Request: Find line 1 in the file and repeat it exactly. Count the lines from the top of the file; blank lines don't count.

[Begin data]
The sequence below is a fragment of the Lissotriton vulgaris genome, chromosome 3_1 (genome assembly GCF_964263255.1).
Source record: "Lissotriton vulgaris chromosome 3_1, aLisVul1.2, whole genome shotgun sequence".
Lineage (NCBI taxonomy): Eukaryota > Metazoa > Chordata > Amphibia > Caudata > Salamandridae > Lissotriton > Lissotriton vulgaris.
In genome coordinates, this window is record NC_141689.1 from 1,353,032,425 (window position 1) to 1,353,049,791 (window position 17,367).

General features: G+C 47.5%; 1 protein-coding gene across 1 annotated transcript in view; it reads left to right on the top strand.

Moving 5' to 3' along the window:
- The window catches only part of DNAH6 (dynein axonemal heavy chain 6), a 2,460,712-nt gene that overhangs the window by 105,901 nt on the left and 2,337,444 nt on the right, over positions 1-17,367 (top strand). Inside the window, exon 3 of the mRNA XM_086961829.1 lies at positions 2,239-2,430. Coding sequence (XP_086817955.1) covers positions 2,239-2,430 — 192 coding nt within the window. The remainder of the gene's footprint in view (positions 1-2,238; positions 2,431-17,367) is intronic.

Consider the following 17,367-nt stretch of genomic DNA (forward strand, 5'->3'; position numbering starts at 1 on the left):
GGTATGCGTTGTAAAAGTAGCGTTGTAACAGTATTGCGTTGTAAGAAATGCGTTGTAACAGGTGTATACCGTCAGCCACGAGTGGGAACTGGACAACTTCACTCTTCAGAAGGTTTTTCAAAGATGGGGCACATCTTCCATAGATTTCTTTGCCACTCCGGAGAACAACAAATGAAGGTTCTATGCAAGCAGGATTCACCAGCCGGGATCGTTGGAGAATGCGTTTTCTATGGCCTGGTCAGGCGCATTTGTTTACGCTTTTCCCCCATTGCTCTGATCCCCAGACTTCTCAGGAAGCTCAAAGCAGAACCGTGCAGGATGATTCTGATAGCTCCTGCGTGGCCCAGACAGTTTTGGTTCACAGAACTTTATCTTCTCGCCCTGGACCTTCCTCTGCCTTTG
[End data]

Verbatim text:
The sequence below is a fragment of the Lissotriton vulgaris genome, chromosome 3_1 (genome assembly GCF_964263255.1).